West Coast Editor

Full results come later, but favorable 30-minute results with BioDelivery Sciences International Inc.'s polymer fentanyl disc in a Phase III study for breakthrough cancer pain sent shares rocketing skyward - and brought BDSI another step closer to taking on Cephalon Inc.'s franchise in the space, where patients are still widely untreated, BDSI said.

Shares of Morrisville, N.C.-based BDSI (NASDAQ:BDSI) gained more than 30 percent Wednesday to close at $6.05, up $1.31, after trading as high as $8.26 on word that the firm's BEMA Fentanyl hit the primary efficacy endpoint of the 80-patient trial, Summary of Pain Intensity Difference (SPID) at 30 minutes, compared to placebo (p=<0.004).

BEMA Fentanyl is a dissolvable disc that adheres to the inner lining of the cheek, where it dissolves in about 30 minutes. Frazer, Pa.-based Cephalon sells Actiq, a fentanyl lozenge on a stick, and Fentora, a next-generation, effervescent fentanyl tablet.

While shopping for a commercialization partner, BDSI plans a meeting with the FDA at the end of June, said Mark Sirgo, president and CEO, after which the company intends to file its new drug application under Section 505(b)(2), with Actiq as the reference drug.

Sirgo said BDSI has "been in discussions with a number of parties for the last several months," and talks likely will pick up speed now.

Andrew Finn, BDSI's vice president of product development, told investors during a conference call that the last subjects in the Phase III study were enrolled just last month, and full results will be offered at a scientific meeting. Among those data are SPID results at 15 minutes; Fentora has been said to provide relief as early as 10, Actiq at 15.

BDSI said fewer than 50,000 of the estimated 500,000 patients with breakthrough cancer pain are getting treatment, though Russell McAllister, analyst with Merriman Curhan Ford in San Francisco, said leader Cephalon has "more or less tapped out the cancer breakthrough pain market, and have shifted the focus into other types." Actiq and Fentora are "used pretty extensively off label," he added.

Other forms of fentanyl also are used, McAllister pointed out. Suppositories work in about 20 minutes, and oral drugs in 25 to 30. "You're paying a lot of money for an extra few minutes," he said. "A lot of times you would just jack up the dose of the chronic opioid [already being given to the patient] and that would take care of a lot of it."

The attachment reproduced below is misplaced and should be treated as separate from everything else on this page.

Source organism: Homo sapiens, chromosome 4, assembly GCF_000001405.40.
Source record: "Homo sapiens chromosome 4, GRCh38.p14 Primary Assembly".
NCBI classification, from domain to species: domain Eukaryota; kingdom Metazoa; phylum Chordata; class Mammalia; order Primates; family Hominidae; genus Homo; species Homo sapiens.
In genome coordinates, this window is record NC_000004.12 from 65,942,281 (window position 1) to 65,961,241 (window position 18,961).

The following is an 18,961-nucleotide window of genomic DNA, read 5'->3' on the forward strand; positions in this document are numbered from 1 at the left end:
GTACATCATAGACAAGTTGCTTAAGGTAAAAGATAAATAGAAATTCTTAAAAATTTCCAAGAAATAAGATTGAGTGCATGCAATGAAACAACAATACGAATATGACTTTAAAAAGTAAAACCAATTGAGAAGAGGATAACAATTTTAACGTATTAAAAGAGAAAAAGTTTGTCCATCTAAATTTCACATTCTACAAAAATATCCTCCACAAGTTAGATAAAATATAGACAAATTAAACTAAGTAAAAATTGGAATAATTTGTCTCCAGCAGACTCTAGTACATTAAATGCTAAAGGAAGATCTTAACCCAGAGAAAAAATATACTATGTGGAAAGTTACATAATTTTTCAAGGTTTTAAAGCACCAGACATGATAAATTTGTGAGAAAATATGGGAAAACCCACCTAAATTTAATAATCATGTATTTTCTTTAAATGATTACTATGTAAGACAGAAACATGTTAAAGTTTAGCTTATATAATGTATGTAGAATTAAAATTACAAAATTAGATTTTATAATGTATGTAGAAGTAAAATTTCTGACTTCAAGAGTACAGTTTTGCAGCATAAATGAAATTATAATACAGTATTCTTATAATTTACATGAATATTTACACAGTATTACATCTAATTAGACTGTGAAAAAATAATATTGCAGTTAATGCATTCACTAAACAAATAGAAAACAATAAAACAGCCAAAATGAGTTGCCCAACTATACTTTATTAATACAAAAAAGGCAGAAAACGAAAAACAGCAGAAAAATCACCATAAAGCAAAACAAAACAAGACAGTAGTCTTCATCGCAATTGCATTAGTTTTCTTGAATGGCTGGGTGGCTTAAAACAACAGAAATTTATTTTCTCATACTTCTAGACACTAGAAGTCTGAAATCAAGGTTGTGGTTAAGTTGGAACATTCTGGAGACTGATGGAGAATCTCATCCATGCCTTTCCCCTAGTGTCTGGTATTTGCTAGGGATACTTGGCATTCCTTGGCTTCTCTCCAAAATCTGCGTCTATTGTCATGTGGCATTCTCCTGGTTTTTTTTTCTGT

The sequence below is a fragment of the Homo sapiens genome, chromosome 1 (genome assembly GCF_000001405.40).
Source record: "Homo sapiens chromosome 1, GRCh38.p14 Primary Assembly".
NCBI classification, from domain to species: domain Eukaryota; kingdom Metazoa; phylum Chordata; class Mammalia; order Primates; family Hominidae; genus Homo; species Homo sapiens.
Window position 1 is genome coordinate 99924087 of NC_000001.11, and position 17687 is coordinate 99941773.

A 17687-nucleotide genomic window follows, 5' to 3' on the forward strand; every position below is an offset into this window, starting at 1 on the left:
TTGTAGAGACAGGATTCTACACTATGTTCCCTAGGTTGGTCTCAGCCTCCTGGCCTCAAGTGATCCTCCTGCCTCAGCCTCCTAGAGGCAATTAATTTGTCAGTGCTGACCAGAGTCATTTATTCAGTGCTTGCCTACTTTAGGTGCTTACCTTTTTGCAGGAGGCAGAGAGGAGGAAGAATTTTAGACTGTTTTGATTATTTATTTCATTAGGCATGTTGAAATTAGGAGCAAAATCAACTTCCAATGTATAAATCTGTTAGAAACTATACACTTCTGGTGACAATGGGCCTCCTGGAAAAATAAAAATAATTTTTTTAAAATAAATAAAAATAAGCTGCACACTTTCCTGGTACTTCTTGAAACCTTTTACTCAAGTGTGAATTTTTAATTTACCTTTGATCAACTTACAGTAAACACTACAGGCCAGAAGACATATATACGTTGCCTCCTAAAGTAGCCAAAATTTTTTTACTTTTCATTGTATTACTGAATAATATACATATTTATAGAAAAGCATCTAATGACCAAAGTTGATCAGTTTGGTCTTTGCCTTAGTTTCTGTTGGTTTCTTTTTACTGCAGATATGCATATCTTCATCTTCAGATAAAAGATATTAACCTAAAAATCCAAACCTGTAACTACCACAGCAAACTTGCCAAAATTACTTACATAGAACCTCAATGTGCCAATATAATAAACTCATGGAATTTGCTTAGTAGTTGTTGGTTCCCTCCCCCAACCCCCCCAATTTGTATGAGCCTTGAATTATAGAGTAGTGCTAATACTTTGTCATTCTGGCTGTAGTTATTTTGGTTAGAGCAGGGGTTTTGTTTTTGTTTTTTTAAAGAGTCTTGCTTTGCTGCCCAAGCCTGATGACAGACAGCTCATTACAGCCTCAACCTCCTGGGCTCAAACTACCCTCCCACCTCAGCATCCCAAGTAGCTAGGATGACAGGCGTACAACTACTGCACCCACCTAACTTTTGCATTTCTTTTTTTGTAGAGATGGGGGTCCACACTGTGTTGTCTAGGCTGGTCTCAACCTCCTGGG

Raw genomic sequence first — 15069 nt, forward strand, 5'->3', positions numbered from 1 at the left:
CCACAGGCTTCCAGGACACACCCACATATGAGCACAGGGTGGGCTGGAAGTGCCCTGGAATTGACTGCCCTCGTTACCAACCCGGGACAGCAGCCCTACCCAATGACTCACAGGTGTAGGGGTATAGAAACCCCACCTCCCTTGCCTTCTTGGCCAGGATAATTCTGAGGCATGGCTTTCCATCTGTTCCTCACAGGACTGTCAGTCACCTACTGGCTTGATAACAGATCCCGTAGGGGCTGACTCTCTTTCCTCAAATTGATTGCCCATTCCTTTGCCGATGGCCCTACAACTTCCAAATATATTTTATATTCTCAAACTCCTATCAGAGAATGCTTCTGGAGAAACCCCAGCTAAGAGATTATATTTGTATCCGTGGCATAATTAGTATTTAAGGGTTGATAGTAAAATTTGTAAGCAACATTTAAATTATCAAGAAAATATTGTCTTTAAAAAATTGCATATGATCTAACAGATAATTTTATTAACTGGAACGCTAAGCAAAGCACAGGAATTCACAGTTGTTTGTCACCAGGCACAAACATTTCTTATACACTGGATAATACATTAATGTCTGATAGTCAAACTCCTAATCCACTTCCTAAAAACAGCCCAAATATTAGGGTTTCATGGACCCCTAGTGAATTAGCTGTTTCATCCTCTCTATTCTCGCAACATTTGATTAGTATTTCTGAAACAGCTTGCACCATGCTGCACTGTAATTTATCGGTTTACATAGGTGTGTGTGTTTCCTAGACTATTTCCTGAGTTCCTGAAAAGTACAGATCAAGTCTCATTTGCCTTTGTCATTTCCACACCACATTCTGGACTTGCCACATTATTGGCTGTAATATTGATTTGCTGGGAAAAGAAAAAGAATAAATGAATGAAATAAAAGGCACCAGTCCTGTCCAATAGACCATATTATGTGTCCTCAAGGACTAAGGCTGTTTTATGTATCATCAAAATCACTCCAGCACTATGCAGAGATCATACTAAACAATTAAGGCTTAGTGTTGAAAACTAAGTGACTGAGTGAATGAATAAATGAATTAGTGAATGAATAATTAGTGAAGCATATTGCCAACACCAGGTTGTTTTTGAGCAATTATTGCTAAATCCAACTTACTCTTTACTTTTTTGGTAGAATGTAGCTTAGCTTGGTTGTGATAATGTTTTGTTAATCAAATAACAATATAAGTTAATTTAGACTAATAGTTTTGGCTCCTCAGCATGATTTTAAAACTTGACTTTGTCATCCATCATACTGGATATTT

Actiq made up about 34 percent of Cephalon's total sales last year, and in the fall, Barr Laboratories Inc., of Woodcliff Lake, N.J., launched a generic version that will erode Actiq sales this year. Cephalon has a license and supply deal with Barr, and sells its own generic Actiq through Corona, Calif.-based Watson Pharmaceuticals Inc.

Cephalon's total market volume in breakthrough cancer pain, though, has shrunk year after year by an average of 15 percent, according to a report by Megan Murphy, analyst at Lazard Capital Markets in New York. At the end of March, Fentora held a 27 percent volume share, branded Actiq held 22 percent, and generic Actiq held 51 percent (with 29 percent for Barr and the rest for Watson).

"I wouldn't say [Cephalon's breakthrough cancer pain franchise is] fizzling, I'd say it's growing at a much slower rate than the Street would like to have seen," McAllister told BioWorld Today. "It still pretty solid."

Last fall, Cephalon won approval for Fentora, which also is being developed for non-cancer pain. Finn said BDSI would go after non-cancer pain, too, though the firm must do "substantial preclinical work." He said approval in other pain indications such as neuropathic and low back - to be sought by Cephalon with Fentora - would require two studies of carcinogenics, one toxicology study, and a placebo-controlled trial, as well as long-term safety data, following 300 patients for at least six months and 100 for a year.

Meanwhile, the buzz is about cancer pain. The Phase III trial with BDSI's two-layer disc followed the same design as those for Actiq and Fentora, the company said, and BEMA Fentanyl showed better linearity (more drug matched more serum concentration), though the compound has not been compared in a head-to-head trial with either Cephalon drug.

Only five patients, or about 3 percent of those who entered the first, titration part of BDSI's study, were unable to get relief, apparently because of BEMA Fentanyl's ease of application across a wide range of doses, up to 1,200 mcg. None showed irritation or ulceration of the mucosal lining - especially important in a patient group that may be getting radiation or chemotherapy, which already compromises the membranes. Fentora's package insert described 10 percent of tested patients showing mucosal irritation and 3 percent ending up with mouth ulcers.

Praising BDSI's data, McAllister cited another would-be Cephalon competitor in Phase III Rapinyl, a sublingual mucoadhesive fentanyl product. Endo Pharmaceuticals Inc., of Chadds Ford, Pa., entered a deal with the Swedish firm Orexo AB to develop and market the treatment in 2004. (See BioWorld Today, Aug. 19, 2004.)

McAllister maintained a "sell" rating on Cephalon because of concerns about promotional practices and settlements with generic drug makers, but acknowledged that the premium price that London-based AstraZeneca plc intends to pay for MedImmune Inc., of Gaithersburg, Md., has made him "a little concerned." For the Cephalon rival MedImmune, AstraZeneca has agreed to pay a whopping $15.2 billion - which suggests Cephalon might be undervalued, too. (See BioWorld Today, April 24, 2007.)

Still, McAllister has no plans to change his rating. "If anything, this [BEMA Fentanyl data] works in my favor," he said. "More competition is never good."

Cephalon's stock (NASDAQ:CEPH) ended Wednesday at $75.30, up 21 cents.